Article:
Fatima has a history with papal assassination attempts

Fatima has a history with papal assassination attempts

Fatima has a history with papal assassination attempts

St. John Paul II venerates the statue of Our Lady of Fatima, whom he believed was responsible for saving his life after a 1981 assassination attempt. (Credit: Stock image.)

While the Fatima shrine in Portugal is primarily about the Blessed Virgin Mary and her appearances to three shepherd children, it also has a history with papal assassination attempts, including two attacks on St. John Paul II in 1981 and 1982.

FATIMA, Portugal — Aside from being day two of Pope Francis’s visit to this fabled Marian shrine, May 13, 2017, also marks the 36th anniversary of an assassination attempt against St. John Paul II, who was shot in St. Peter’s Square in 1981.

John Paul firmly believed Our Lady of Fatima saved his life, a reminder of how the Fatima devotion and the physical safety of the pope have long been intertwined.

For several reasons, the 1981 assassination attempt was a history-making event. It led the Vatican to exponentially expand the protection of the pontiff, including the bullet-proof glass that protected the pope ever since, until the election of Pope Francis.

A New York Times report from the time quotes a nurse saying that John Paul II had asked: ”How could they do it?”

The gunman, Mehmet Ali Agca, fired four times in the attack. Though history has forgotten them, two tourists were also wounded, including Ann Odre of Buffalo, who was 58 at the time. She had to undergo surgery so that a bullet could be removed.

Rose Hill, a 21-year-old from Jamaica, was slightly wounded in one of her arms.

John Paul II was convinced that Mary, in the form of Our Lady of Fatima, had personally redirected the bullet that hit him, saving his life. He gave a bullet recovered from the Pope-mobile to the local bishop in Fatima, who placed it in the crown of the official image of Mary in the shrine of Fatima, which Pope Francis will venerate.

A year after the first assassination attempt, John Paul II visited Fatima to give thanks to the Virgin for preserving his life.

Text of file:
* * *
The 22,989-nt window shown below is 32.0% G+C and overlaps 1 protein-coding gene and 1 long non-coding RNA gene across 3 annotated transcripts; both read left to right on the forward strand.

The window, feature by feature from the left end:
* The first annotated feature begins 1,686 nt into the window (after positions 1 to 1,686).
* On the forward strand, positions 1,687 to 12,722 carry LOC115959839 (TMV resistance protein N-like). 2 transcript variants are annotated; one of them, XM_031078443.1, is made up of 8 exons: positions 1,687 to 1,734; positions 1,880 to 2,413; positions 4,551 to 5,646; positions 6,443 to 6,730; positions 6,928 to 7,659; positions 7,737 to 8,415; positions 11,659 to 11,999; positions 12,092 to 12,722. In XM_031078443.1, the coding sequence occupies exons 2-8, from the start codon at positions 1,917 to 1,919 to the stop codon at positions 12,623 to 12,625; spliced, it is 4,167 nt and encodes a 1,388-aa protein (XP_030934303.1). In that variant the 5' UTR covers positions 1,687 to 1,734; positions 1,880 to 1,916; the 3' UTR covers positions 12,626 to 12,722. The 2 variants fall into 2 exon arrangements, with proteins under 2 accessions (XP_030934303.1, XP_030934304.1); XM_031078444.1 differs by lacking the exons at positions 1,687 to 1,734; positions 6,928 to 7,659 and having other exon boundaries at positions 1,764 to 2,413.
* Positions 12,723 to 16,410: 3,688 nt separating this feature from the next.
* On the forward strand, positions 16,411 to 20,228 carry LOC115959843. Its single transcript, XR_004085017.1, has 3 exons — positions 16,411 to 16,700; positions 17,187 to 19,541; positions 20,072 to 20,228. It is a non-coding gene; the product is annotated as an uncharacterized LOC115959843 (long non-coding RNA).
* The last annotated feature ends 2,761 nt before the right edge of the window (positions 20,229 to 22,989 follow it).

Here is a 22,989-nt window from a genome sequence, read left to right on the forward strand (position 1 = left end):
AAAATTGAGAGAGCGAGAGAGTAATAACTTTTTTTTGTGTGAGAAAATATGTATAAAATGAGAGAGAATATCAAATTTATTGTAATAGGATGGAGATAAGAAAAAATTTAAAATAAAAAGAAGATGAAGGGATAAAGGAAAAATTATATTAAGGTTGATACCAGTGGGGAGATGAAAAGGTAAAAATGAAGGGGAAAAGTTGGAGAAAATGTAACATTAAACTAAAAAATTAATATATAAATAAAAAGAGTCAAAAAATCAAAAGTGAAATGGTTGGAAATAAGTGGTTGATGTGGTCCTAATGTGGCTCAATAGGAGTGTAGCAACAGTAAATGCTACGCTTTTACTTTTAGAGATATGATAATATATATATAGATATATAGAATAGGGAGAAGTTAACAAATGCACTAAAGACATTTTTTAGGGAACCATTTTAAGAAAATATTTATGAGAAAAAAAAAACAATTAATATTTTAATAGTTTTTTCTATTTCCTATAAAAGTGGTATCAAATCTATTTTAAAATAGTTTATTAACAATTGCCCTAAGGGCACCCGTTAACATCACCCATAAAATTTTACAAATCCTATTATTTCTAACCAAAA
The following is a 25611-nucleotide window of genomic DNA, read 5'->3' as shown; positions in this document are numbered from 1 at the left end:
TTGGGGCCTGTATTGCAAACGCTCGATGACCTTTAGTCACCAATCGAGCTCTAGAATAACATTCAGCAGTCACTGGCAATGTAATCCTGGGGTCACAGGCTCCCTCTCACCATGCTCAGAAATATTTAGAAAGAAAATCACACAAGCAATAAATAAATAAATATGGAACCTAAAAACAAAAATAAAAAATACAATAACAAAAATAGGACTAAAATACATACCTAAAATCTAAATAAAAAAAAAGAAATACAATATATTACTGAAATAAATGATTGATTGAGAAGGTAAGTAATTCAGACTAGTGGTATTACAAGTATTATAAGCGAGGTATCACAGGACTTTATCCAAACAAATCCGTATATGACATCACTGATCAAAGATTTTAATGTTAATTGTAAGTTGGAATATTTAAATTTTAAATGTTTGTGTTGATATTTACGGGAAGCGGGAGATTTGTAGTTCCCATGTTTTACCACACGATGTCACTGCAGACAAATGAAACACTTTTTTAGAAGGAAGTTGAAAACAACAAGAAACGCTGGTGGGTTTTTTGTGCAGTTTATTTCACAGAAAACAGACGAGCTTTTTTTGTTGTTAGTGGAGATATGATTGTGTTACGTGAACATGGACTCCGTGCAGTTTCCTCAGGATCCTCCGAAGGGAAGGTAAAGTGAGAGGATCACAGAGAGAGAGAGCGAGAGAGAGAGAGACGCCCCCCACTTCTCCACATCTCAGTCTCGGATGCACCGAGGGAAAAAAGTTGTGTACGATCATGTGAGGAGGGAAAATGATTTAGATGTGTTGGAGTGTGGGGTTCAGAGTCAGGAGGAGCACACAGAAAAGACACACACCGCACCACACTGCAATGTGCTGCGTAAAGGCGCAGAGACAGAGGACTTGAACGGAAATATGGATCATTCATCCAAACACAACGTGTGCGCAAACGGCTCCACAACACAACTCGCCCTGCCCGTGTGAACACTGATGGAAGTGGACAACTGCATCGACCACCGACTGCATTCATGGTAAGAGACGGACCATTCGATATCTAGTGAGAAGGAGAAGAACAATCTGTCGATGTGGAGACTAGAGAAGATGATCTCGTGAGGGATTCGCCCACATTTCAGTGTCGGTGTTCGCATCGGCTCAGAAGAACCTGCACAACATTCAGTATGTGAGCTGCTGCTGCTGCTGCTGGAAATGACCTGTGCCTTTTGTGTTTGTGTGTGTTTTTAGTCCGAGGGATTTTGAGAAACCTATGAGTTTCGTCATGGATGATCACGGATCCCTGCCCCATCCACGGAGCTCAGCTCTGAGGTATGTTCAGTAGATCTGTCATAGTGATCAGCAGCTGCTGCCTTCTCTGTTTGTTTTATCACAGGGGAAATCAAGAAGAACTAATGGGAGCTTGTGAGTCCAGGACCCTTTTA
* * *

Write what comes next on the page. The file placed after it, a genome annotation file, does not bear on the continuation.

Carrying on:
The 1981 assault, however, was not the only assassination attempt against a pope linked to Fatima.

The day before the anniversary of that attack, on May 12th, 1982, a Spaniard broke through a security line at Mass with a bayonet and successfully stabbed the pontiff before being subdued by security.

Father Juan María Fernández Krohn, who had been ordained a priest in 1978 by the traditionalist Society of St. Pius X, the order founded by Archbishop Marcel Lefebvre as a response against the Second Vatican Council.

Krohn became radicalized, and was expelled from the ultra-conservative group. He attack the Polish pope because he was convinced that Communism had infiltrated the Catholic Church, and that John Paul was himself a Communist agent bent on destroying the Church.

Krohn broke through a security line at the Mass the pope was celebrating in Fatima, and – using a bayonet – managed to scratch the pope, though no real damage was done: He continued on with the celebration as if nothing had happened, with his wound bandaged  and concealed.

The fact that Krohn had actually wounded the pope wasn’t revealed until 2008, when John Paul II’s long-time secretary, Cardinal Stanislaw Dziwisz, told the story in a documentary.

Krohn was sentenced to six years in prison by the Portuguese authorities, but served only half, and was eventually expelled from the country.

“I can now reveal that the Holy Father was wounded,” Dziwisz said in 2008. “When we got back to the room (in the Fatima sanctuary complex) there was blood,” Dziwisz said in the documentary, called “Testimony.”

These two failed attempts against John Paul II weren’t the only ones in modern history. The first one took place back in 1970, when Pope Paul VI was attacked with a knife at the airport in Manila, Philippines, shortly after his arrival in the country.

The police identified the would-be assassin as Benjamin Mendoza y Amor, 35-year old at the time, from La Paz, Bolivia. He was a mentally-ill artist living in the Asian country at the time.

“Death to superstition!” he yelled, according to reports of the incident.

Mendoza managed to wound Paul VI, having disguised himself as a priest. He was subdued by the pope’s personal secretary, Pasquale Macchi.

As happened with John Paul II’s second attack, both Pope Paul VI and the Vatican downplayed the incident, not even acknowledging he had been hurt until after his death, when the pope’s secretary, Archbishop Pasquale Macchi, spoke about it.

“If you ask me what the Pope’s most beautiful smile was, it came during the attempt on his life in Manila,” Macchi told the Philippine’s UPI. “After I pushed back the attacker, who wounded Paul in the chest, fortunately not lethally, I turned to face the Pope.

“I will never forget his sweet smile,” he continued. “And when he met my eyes it was as if he was somehow chastising me for the violence with which I pulled the assailant away to the police. It was as if he was enjoying a moment of inspired joy.”

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